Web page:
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Catholic Life Features

Vocations: Priestly formation adds year to unplug before study


If the smartphone had never been invented, what would you do with all the extra time you would have?  This is one question posed in the new “Propaedeutic Year” which has been added to the Program of Priestly Formation. Requested by Rome, and implemented in different ways by each diocese, the Propaedeutic Year is similar to a Novitiate Year for candidates in religious orders. It’s a time to deepen spirituality, engage in service projects, and become a better version of oneself.

person using a smartphone

The Vatican had been hearing reports from seminary rectors that their seminarians were good men with good intentions, but often struggled with the afflictions of our culture: anxiety, situational depression, technology addictions. The Propaedeutic Year is meant to help seminarians conquer these obstacles before beginning the regular seminary program. The latest edition of the Program of Priestly Formation made this a mandatory stage for all dioceses, as of this past fall.

Most dioceses do not have enough seminarians to run a propaedeutic house on their own, so regional centers have sprung up – often close to a seminary campus, but separate from it. New seminarians for the Diocese of Buffalo are currently attending the Propaedeutic House in Emmitsburg, Maryland. The residence is called “Rother House” after Blessed Stanley Rother, the first American-born martyr to be beatified. Rother House is actually one wing of the National Shrine of St. Elizabeth Ann Seton. These men get to enjoy the graces which come from living two floors above a saints’ tomb.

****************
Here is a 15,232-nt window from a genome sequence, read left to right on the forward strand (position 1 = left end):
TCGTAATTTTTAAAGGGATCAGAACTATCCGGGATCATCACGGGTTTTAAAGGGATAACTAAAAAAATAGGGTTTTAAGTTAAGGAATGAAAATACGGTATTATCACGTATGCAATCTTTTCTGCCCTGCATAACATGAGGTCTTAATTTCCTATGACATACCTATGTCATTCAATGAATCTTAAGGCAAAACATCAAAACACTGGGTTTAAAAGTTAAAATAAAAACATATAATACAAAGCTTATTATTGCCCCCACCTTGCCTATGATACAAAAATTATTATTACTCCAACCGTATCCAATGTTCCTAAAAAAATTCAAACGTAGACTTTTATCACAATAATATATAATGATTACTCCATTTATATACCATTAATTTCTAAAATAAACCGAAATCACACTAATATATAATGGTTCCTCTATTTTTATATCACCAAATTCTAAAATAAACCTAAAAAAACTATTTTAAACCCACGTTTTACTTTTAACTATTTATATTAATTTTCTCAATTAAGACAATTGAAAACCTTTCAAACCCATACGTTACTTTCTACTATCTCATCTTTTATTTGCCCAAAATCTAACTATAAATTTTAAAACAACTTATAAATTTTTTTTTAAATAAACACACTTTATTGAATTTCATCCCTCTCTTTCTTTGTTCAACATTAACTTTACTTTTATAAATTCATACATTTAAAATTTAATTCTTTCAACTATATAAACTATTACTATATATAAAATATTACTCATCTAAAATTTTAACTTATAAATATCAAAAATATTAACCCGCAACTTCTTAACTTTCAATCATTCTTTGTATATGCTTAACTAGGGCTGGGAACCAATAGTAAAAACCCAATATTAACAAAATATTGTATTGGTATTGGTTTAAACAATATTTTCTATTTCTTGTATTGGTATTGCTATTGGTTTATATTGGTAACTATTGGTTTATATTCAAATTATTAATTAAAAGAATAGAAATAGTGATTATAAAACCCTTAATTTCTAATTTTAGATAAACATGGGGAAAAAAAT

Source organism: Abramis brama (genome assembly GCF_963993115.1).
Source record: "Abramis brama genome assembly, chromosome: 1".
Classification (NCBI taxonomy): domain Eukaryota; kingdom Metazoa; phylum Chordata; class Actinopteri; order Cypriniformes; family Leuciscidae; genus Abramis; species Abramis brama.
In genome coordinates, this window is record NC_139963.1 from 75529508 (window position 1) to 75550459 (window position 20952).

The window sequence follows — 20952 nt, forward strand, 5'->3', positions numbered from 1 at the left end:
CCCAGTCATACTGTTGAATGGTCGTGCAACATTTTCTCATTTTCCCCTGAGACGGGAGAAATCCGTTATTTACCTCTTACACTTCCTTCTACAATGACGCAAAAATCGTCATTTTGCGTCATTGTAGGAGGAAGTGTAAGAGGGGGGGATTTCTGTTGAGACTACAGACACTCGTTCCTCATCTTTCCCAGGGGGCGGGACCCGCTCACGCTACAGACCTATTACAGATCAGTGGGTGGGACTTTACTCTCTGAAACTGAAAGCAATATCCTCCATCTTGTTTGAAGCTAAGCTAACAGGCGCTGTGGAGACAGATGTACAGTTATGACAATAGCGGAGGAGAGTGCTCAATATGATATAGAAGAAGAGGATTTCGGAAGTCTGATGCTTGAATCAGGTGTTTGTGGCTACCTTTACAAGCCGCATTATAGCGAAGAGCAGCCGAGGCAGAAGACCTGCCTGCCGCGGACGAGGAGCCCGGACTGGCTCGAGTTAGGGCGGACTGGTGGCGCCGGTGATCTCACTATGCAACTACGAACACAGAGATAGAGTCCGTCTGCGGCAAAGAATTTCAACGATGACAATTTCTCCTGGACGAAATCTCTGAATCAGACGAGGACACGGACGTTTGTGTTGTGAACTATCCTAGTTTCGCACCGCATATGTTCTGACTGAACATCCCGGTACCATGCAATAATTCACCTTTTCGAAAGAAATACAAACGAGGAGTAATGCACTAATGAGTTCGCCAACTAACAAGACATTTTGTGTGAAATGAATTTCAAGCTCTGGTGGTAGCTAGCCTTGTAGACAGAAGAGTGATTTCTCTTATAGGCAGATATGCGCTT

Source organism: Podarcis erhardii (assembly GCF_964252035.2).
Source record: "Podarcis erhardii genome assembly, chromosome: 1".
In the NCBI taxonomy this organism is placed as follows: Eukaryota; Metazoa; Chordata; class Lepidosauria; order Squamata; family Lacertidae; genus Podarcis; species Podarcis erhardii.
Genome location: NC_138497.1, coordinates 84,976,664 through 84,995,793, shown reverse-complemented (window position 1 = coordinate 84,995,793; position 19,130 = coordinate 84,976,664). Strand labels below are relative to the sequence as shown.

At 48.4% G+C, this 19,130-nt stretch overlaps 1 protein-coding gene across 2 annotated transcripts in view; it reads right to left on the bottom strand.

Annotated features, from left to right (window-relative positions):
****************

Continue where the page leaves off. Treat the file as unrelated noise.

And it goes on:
The Rother House has a capacity of 36 men, who are lightheartedly referred to as “Propa-Dudes,” and come from dioceses all over the Northeast. This widens the seminarians’ view of the Church in America.  They learn new spiritual practices, carry out community service, cook and clean the house together, and work on the “human” factors of formation. This includes conquering anxieties, fears and hesitations, as well as strengthening their willpower. It also involves a “technology fast” where the men give up social media for long periods of time and have restricted use of their smartphones.

Candidates at the Rother House will come home next summer for some time of community service in their home diocese. Doing so, they will get acquainted with the local clergy with whom they hopefully one day will serve. They will then go on to St. Mary’s Seminary in Baltimore next fall, where restrictions will be lifted but lessons will have been learned about using tech productively without letting it control one’s life.

“Imagine not having your phone, or your computer, or a TV … for a week. Imagine how much actual time you’d have to do things,” said one propaedeutic candidate from Minnesota, in a video for St. Paul’s Seminary.

Perhaps it’s something we should all try.